Kalso E, Edwards JE, Moore RA, et al. Opioids in chronic non-cancer pain: systematic review of efficacy and safety

University of Oxford, Oxford, England, United Kingdom
Pain (Impact Factor: 5.21). 01/2005; 112(3):372-80. DOI: 10.1016/j.pain.2004.09.019
Source: PubMed


Opioids are used increasingly for chronic non-cancer pain. Controversy exists about their effectiveness and safety with long-term use. We analysed available randomised, placebo-controlled trials of WHO step 3 opioids for efficacy and safety in chronic non-cancer pain. The Oxford Pain Relief Database (1950-1994) and Medline, EMBASE and the Cochrane Library were searched until September 2003. Inclusion criteria were randomised comparisons of WHO step 3 opioids with placebo in chronic non-cancer pain. Double-blind studies reporting on pain intensity outcomes using validated pain scales were included. Fifteen randomised placebo-controlled trials were included. Four investigations with 120 patients studied intravenous opioid testing. Eleven studies (1025 patients) compared oral opioids with placebo for four days to eight weeks. Six of the 15 included trials had an open label follow-up of 6-24 months. The mean decrease in pain intensity in most studies was at least 30% with opioids and was comparable in neuropathic and musculoskeletal pain. About 80% of patients experienced at least one adverse event, with constipation (41%), nausea (32%) and somnolence (29%) being most common. Only 44% of 388 patients on open label treatments were still on opioids after therapy for between 7 and 24 months. The short-term efficacy of opioids was good in both neuropathic and musculoskeletal pain conditions. However, only a minority of patients in these studies went on to long-term management with opioids. The small number of selected patients and the short follow-ups do not allow conclusions concerning problems such as tolerance and addiction.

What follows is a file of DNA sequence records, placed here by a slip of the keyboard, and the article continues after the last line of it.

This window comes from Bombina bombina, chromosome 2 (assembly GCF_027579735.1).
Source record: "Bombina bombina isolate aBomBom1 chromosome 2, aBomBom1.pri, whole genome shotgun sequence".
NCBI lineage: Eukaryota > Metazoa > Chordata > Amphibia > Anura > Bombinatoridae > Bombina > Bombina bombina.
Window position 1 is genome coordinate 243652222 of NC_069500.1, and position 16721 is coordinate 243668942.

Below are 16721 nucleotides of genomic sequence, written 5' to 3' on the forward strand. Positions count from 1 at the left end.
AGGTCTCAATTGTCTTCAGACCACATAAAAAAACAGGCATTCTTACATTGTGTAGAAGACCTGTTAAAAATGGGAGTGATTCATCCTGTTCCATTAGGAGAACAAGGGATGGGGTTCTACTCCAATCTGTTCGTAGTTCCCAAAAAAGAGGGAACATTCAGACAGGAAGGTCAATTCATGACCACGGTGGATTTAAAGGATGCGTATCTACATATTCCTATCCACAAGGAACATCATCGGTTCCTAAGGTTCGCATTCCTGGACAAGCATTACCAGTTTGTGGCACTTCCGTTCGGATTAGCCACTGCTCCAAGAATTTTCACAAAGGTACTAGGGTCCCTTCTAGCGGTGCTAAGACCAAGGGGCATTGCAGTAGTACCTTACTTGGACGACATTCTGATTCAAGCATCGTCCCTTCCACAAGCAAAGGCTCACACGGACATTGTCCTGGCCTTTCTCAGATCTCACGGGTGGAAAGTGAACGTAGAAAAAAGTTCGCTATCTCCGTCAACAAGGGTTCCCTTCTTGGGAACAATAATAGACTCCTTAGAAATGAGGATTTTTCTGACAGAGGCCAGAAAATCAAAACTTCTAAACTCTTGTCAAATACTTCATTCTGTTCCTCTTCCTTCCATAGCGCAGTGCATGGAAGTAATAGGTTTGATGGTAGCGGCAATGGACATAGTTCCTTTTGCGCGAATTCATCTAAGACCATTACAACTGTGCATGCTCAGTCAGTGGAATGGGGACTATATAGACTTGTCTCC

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    • "Furthermore, randomised controlled trials have provided mixed results regarding functional improvement during opioid therapy. While some reviews have concluded that alternative drugs produce better functional outcomes when compared to opioids [22], others have reported inconclusive results [29] [32] [39]. "
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    ABSTRACT: With increasing concerns about the potential harm of long-term opioid therapy, there is a need for the development and implementation of alternative treatment strategies for patients with chronic pain who have been using opioids for a prolonged period of time. Based on the findings from a recent qualitative investigation that suggested there may be a bidirectional association between opioid reliance and habitual overactivity behaviour (activity engagement that significantly exacerbates pain), this study was designed to quantitatively investigate the association between opioid use and habitual overactivity over a five-day period in a group of chronic pain patients. Participants provided a list of their prescribed pain medication, completed a self-report measure of habitual overactivity, and then commenced five days of data collection. Data collection required participants to wear an activity monitor and to complete a diary that detailed their daily activities and the time they took medication. Individuals reporting higher levels of habitual overactivity were more likely to be prescribed opioids. In addition, higher levels of habitual overactivity were associated with more frequent "as needed" (PRN) opioid use over the five days, and with a discrepancy between the prescribed and actual oral Morphine-Equivalent Daily Dose (oMEDD), where more medication was taken than was prescribed. There was no predominant context for PRN use. The results of this study support the idea that habitual overactivity behaviour may play a role in the development of a reliance on opioid medication, and that such an association may provide a potential treatment target for opioid therapy rationalisation.